The very first stop we made on our trip to northern Uganda (except for the roadside banana and cassava stop that is) was at a place called Empowering Hands. This group supports the returning victims of abduction by the Lord’s Resistance Army (LRA). The LRA is a group of rebels that operated for several years in the late 1980, the 1990’s and early 2000’s in the Acholi territory of Uganda in the north. Recent news reports describe activity by the LRA in continuing their campaign of abduction and lootings, as well as maiming and murdering civilians, although this activity is currently taking place in the Democratic Republic of Congo, The Central Africa Republic and parts of Sudan. Some reports indicate that the group may be preparing to re-enter Uganda.
The LRA apparently maintains its capacity primarily through kidnapping children and turning them into soldiers, through a campaign of terror and intimidation. Female children are kept as concubines or presented as sex slaves to cooperating groups. I have read in some of the research I’ve done since the trip that children as young as ten (one reported a child of five) are being forced to be soldiers by the LRA. Not surprisingly, the death toll among the child soldiers is thought to be quite large, although some children do escape and return or some are released when they become too ill to be useful (in this case having to make their way back home, somehow, while dealing with their illness).
Once these individuals return, the work of groups like Empowering Hands begins. The returnees face many challenges. Clearly there are the impacts deriving directly from their ordeal, including the trauma itself, health issues arising from the conditions under which they lived and from injuries sustained while fighting, and the interruption of their education and development. However, these individuals also often face rejection by their villages and families. Women who have fathered children by the rebels at times are accepted back but their children are rejected. Given the indoctrination the children undergo while held captive, the people are afraid that the returnees will harm or even kill them, since many of these individuals have been forced to kill while in captivity. In the aftermath of such horrendous treatment, these individuals must then deal with the rejection of their family and former neighbors, and they must find a different way to re-enter society to establish a new life for themselves.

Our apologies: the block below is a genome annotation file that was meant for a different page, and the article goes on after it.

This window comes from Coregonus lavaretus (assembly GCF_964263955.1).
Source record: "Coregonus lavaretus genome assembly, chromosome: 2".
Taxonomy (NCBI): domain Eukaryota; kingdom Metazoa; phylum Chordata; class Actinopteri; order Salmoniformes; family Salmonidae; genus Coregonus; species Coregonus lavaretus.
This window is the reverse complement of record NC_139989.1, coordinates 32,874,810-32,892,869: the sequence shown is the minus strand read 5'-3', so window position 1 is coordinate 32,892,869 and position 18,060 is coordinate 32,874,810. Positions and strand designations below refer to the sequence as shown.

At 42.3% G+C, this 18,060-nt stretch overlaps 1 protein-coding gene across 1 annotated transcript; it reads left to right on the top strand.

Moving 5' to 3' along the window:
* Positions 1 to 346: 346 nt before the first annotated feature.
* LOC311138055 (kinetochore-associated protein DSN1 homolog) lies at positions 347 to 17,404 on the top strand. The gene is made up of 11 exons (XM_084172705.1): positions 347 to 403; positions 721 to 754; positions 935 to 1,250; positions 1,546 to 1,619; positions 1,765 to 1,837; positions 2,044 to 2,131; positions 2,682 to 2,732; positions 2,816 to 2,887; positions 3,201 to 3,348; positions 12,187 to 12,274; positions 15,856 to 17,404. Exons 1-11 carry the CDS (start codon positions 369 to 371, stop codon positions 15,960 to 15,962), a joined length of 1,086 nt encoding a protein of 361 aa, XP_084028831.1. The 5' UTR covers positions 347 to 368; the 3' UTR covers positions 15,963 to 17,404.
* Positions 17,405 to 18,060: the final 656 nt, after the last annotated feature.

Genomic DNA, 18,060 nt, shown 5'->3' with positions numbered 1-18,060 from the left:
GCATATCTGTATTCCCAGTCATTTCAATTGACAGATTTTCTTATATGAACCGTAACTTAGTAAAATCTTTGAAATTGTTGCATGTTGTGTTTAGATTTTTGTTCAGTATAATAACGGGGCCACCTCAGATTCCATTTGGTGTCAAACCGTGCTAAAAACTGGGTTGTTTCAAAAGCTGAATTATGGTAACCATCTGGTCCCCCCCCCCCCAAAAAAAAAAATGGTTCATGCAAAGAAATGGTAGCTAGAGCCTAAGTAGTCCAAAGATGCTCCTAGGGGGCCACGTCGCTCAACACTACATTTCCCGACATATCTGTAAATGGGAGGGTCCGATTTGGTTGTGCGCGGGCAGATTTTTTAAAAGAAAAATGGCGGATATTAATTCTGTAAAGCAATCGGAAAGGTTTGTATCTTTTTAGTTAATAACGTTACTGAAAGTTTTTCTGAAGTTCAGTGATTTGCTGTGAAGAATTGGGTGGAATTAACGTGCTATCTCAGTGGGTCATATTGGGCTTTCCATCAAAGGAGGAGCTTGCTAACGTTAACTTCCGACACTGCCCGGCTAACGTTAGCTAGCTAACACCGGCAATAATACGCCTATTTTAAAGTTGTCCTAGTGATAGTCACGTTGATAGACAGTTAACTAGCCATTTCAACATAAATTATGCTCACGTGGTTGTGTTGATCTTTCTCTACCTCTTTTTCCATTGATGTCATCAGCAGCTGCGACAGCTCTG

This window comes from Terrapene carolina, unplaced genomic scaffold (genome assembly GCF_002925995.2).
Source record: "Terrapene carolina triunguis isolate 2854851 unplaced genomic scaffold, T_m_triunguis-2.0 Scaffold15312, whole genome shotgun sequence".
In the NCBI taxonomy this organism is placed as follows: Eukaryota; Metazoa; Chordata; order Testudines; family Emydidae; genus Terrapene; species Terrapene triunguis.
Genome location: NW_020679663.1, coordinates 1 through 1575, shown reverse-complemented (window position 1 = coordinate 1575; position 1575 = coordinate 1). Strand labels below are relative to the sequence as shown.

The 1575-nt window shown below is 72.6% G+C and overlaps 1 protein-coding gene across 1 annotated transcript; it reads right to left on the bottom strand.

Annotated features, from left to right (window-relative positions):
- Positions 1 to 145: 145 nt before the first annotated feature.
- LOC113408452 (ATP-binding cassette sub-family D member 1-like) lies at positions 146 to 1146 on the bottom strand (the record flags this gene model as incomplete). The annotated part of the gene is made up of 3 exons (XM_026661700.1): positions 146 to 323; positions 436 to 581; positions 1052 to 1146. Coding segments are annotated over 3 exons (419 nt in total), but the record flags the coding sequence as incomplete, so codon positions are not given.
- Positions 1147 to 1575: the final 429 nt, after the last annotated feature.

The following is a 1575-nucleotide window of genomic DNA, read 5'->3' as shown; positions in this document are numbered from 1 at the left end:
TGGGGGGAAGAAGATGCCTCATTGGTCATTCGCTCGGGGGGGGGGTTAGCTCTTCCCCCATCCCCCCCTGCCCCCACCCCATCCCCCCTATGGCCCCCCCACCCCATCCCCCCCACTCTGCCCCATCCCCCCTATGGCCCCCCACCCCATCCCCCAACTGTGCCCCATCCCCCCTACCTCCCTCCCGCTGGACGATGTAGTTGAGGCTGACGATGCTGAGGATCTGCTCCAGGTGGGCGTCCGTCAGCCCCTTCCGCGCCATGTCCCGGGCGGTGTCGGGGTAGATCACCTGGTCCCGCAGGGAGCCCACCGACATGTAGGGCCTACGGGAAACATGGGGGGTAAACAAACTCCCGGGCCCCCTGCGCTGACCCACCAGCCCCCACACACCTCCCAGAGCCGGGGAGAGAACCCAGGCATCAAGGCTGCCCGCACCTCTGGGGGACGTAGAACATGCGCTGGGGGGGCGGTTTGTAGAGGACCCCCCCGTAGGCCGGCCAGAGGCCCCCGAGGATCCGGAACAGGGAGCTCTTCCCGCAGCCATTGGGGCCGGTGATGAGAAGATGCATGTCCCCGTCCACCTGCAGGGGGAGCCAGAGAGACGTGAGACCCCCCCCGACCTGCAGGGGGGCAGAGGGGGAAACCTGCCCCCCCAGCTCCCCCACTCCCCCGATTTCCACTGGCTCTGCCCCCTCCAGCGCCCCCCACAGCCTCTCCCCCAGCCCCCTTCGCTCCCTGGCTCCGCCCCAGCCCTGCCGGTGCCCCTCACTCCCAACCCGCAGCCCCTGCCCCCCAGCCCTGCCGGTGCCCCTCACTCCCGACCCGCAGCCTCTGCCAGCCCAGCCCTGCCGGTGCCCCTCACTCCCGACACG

Empowering Hands currently works with about 30-50 individuals, although the estimate we heard was that there were approximately 200 returnees in this particular sub-county alone. Some returned home as recently as two years ago. No one mentioned, and I was not going to ask, about how long they endured captivity. We also did not hear individual stories so much as we heard more general issues. Two things struck me when we first encountered the group. The first was how warmly we were greeted. The group greeted us with a traditional song with all the members participating. It sounded joyful as a song, but I could not understand the words. The second thing that struck me was how young so many of the people were. Abductions and enslavement are completely wrong, but somehow the violation seems all the worse when it is inflicted on children